National DNA database systems
43.1 As of February 2003, the Commonwealth had established three DNA databases for law enforcement purposes. The National Criminal Investigation DNA Database (NCIDD system) was established in June 2001 to facilitate intra-jurisdictional matching of DNA profiles, and inter-jurisdictional matching of profiles between participating jurisdictions, for law enforcement purposes. The Disaster Victim Identification database (DVI Database) was established in October 2002 to identify the victims of the terrorist bombings in Bali, Indonesia, and other similar overseas incidents. Finally, the Australian Federal Police (AFP) operates its own DNA database for law enforcement purposes.
43.2 The CrimTrac Agency operates the NCIDD system and the DVI Database pursuant to Part 1D of the Crimes Act 1914 (Cth) (Crimes Act). CrimTrac is an executive agency of the Commonwealth Government, established as a national law enforcement information system for Australia’s police services. The agency is underpinned by an inter-governmental agreement, signed by all of the Australian police ministers.
Regulation of DNA database systems
Crimes Act provisions
43.3 Part 1D of the Crimes Act regulates the use, storage, disclosure and removal of information held on a DNA database system. A ‘DNA database system’ is a database containing specified indexes of DNA profiles and information that may be used to identify the person from whose forensic material each DNA profile was derived.
43.4 Part 1D of the Crimes Act contains the following provisions for the use, storage and disclosure of information on a DNA database system:
a list of permitted purposes for which a person may access information stored on the DNA database system, and an offence where a person accesses the information other than as permitted;
a list of permitted purposes for which a person may disclose information stored on the DNA database system, and an offence where a person recklessly or intentionally discloses the information other than as permitted;
a table of permitted index matching, and an offence if a person recklessly or intentionally causes matching that is not permitted;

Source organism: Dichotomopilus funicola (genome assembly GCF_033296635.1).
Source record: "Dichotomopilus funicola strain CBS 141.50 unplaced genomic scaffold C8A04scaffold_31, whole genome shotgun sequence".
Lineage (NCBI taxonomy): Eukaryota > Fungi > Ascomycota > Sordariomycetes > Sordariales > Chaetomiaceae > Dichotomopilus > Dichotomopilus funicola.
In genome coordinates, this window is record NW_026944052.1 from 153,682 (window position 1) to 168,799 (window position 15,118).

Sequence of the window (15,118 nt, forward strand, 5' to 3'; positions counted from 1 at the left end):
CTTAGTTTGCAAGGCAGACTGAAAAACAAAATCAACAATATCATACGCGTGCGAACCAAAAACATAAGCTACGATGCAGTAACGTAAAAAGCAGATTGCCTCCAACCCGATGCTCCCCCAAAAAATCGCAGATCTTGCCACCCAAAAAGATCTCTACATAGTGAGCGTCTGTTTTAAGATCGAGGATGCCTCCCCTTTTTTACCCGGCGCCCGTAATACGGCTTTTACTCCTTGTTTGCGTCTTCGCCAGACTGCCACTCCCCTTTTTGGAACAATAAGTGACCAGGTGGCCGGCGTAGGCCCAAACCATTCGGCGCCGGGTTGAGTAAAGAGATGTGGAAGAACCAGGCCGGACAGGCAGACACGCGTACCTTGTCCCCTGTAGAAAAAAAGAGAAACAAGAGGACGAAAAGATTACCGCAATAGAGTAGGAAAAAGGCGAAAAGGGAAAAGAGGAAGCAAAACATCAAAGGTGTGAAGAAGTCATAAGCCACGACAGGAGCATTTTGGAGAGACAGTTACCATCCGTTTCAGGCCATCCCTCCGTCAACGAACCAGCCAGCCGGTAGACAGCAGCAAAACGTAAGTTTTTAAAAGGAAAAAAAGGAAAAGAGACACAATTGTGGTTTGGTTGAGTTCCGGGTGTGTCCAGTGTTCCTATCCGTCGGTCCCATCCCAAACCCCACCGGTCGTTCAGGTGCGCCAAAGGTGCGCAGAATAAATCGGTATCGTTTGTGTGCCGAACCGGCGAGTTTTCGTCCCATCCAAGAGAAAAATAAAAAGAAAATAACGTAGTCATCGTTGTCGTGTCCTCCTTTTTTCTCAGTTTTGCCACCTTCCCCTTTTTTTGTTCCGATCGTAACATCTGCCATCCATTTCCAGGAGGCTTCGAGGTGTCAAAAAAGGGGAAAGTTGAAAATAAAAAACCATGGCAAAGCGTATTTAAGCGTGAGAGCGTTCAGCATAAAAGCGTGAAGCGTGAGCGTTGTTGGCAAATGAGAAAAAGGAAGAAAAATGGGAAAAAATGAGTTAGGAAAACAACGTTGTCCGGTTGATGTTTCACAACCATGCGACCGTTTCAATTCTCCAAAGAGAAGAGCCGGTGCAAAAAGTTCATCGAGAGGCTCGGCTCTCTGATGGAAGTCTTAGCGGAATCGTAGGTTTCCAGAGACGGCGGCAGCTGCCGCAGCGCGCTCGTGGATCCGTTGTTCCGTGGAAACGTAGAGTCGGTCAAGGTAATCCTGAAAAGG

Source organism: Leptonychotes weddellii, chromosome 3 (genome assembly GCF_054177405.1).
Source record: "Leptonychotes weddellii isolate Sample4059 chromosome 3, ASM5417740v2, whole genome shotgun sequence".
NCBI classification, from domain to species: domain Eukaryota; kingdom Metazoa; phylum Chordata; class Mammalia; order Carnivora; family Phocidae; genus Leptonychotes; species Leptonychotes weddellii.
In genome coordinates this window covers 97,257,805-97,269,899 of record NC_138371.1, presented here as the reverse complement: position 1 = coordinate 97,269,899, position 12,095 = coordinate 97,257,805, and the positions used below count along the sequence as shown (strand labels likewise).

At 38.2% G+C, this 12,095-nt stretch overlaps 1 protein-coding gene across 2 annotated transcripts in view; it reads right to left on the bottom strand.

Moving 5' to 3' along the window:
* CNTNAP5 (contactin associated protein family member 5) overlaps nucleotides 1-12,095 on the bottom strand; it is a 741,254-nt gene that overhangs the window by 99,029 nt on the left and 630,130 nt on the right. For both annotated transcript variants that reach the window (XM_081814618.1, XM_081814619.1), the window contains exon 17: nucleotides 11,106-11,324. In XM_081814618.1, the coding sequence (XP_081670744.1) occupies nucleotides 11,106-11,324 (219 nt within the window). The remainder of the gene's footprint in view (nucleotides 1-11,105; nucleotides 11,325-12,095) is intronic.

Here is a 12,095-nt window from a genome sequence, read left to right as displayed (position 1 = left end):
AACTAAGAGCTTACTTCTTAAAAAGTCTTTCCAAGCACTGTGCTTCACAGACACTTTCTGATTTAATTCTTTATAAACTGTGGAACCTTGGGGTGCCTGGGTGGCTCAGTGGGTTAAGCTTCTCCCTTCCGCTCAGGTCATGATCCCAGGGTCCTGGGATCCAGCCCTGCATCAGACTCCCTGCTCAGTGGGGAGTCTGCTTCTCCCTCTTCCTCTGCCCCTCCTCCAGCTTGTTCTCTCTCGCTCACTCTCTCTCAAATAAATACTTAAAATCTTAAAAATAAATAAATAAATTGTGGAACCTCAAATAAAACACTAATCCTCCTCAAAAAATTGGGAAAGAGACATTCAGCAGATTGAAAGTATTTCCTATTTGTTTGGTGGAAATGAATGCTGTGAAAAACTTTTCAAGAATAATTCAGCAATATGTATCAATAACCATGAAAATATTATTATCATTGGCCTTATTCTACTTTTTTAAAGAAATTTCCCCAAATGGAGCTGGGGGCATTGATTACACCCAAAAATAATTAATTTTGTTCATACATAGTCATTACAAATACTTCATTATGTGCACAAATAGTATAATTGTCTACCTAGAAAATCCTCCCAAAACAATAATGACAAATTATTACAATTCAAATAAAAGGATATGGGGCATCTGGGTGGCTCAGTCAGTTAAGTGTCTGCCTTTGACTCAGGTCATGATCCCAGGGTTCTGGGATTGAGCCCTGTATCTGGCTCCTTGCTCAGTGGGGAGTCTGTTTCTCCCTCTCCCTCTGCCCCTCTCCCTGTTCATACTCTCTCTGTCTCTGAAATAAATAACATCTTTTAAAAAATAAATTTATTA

offences where a person recklessly or intentionally causes any identifying information about a person obtained from forensic material to be recorded or retained in a DNA database system after the forensic material is required to be destroyed;
a provision permitting the Minister to enter into arrangements with Ministers of participating jurisdictions for the sharing of information from a DNA database system for the purpose of the investigation of, or proceedings in respect of, an offence; and
provisions permitting access to, and disclosure of, information held on a DNA database system in relation to ‘incidents’ occurring outside Australia.
43.5 The Inquiry considers it likely that DNA profiles are covered by the Privacy Act 1988 (Cth) (Privacy Act). A DNA profile contains a set of numbers and a sex gene which, when combined with information held by the forensic laboratory, is capable of identifying the individual from whom the profile was obtained. As such, the Inquiry considers that DNA profiles fall within the definition of ‘personal information’, being information about an individual whose identity can reasonably be ascertained from the information.
43.6 Therefore, the Information Privacy Principles (IPPs) would apply to those DNA profiles held by AFP forensic laboratories and stored on a DNA database system; and the AFP and CrimTrac generally must comply with the IPPs regarding the storage and security, use and disclosure of, and access to, these profiles. The federal Privacy Commissioner reviews agencies’ compliance with the IPPs. Alternatively, the National Privacy Principles would apply to profiles held by independent forensic laboratories. Relevant state and territory privacy legislation may apply to any profiles held by state and territory health departments or forensic laboratories, or on state or territory operated DNA databases.
43.7 Finally, the National Association of Testing Authorities, Australia (NATA) accreditation requirements for forensic science include provisions addressing the information security of forensic material received and analysed by the laboratory. In practice, the confidentiality of information held in computerised files would be protected by the use of security clearances, passwords, and audit trails.
 Agreement for the Establishment and Operation of ‘CrimTrac’, A National Law Enforcement Information System for Australia’s Police Services, 13 July 2000, <www.crimtrac.gov.au/misc/ct_agreement.PDF>, 20 February 2003.
 Crimes Act 1914 (Cth) s 23YDAC.
 Ibid s 23YDAE.
 Ibid s 23YO.
 Ibid s 23YDAF.
 Ibid s 23YDAG.
 Ibid s 23YUD.
 Ibid ss 23YUG, 23YUI. See Ch 42 for more detail.
 See Privacy Act 1988 (Cth) s 6(1).
 However, the IPPs contain exceptions in relation to law enforcement, and in some circumstances these may apply.
 See National Association of Testing Authorities (Australia), AS ISO/IEC 17025: 1999 Australian Standard: General Requirements for the Competence of Testing and Calibration Laboratories (1999), NATA, Sydney; National Association of Testing Authorities Australia, ISO/IEC 17025 Application Document: Supplementary Requirements for Accreditation in the Field of Forensic Science (2000), National Association of Testing Authorities, Australia.